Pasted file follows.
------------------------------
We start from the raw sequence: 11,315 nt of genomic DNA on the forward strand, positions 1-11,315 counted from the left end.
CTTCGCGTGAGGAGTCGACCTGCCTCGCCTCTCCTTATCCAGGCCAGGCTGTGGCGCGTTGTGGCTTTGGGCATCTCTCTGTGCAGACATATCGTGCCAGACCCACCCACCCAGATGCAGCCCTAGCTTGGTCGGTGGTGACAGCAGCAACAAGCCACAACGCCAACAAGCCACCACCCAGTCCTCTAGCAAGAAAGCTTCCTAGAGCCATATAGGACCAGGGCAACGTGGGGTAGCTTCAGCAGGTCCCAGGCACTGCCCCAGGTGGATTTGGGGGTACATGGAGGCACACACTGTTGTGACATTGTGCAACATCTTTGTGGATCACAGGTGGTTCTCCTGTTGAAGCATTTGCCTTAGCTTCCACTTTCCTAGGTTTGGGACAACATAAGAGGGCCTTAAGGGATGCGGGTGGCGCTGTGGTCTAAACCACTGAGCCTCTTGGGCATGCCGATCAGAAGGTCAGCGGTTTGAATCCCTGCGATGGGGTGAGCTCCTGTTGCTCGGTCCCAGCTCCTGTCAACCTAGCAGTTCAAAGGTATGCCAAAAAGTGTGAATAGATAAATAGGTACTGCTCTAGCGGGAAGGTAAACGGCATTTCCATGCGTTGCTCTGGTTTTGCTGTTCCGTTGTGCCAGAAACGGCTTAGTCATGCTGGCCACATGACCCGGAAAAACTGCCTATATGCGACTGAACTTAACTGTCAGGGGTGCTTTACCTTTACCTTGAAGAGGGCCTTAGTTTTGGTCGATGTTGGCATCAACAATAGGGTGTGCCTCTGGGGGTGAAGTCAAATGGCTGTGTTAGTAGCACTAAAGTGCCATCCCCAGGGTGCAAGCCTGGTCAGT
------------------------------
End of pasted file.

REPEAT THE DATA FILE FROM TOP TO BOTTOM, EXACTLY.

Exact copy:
We start from the raw sequence: 11,315 nt of genomic DNA on the forward strand, positions 1-11,315 counted from the left end.
CTTCGCGTGAGGAGTCGACCTGCCTCGCCTCTCCTTATCCAGGCCAGGCTGTGGCGCGTTGTGGCTTTGGGCATCTCTCTGTGCAGACATATCGTGCCAGACCCACCCACCCAGATGCAGCCCTAGCTTGGTCGGTGGTGACAGCAGCAACAAGCCACAACGCCAACAAGCCACCACCCAGTCCTCTAGCAAGAAAGCTTCCTAGAGCCATATAGGACCAGGGCAACGTGGGGTAGCTTCAGCAGGTCCCAGGCACTGCCCCAGGTGGATTTGGGGGTACATGGAGGCACACACTGTTGTGACATTGTGCAACATCTTTGTGGATCACAGGTGGTTCTCCTGTTGAAGCATTTGCCTTAGCTTCCACTTTCCTAGGTTTGGGACAACATAAGAGGGCCTTAAGGGATGCGGGTGGCGCTGTGGTCTAAACCACTGAGCCTCTTGGGCATGCCGATCAGAAGGTCAGCGGTTTGAATCCCTGCGATGGGGTGAGCTCCTGTTGCTCGGTCCCAGCTCCTGTCAACCTAGCAGTTCAAAGGTATGCCAAAAAGTGTGAATAGATAAATAGGTACTGCTCTAGCGGGAAGGTAAACGGCATTTCCATGCGTTGCTCTGGTTTTGCTGTTCCGTTGTGCCAGAAACGGCTTAGTCATGCTGGCCACATGACCCGGAAAAACTGCCTATATGCGACTGAACTTAACTGTCAGGGGTGCTTTACCTTTACCTTGAAGAGGGCCTTAGTTTTGGTCGATGTTGGCATCAACAATAGGGTGTGCCTCTGGGGGTGAAGTCAAATGGCTGTGTTAGTAGCACTAAAGTGCCATCCCCAGGGTGCAAGCCTGGTCAGT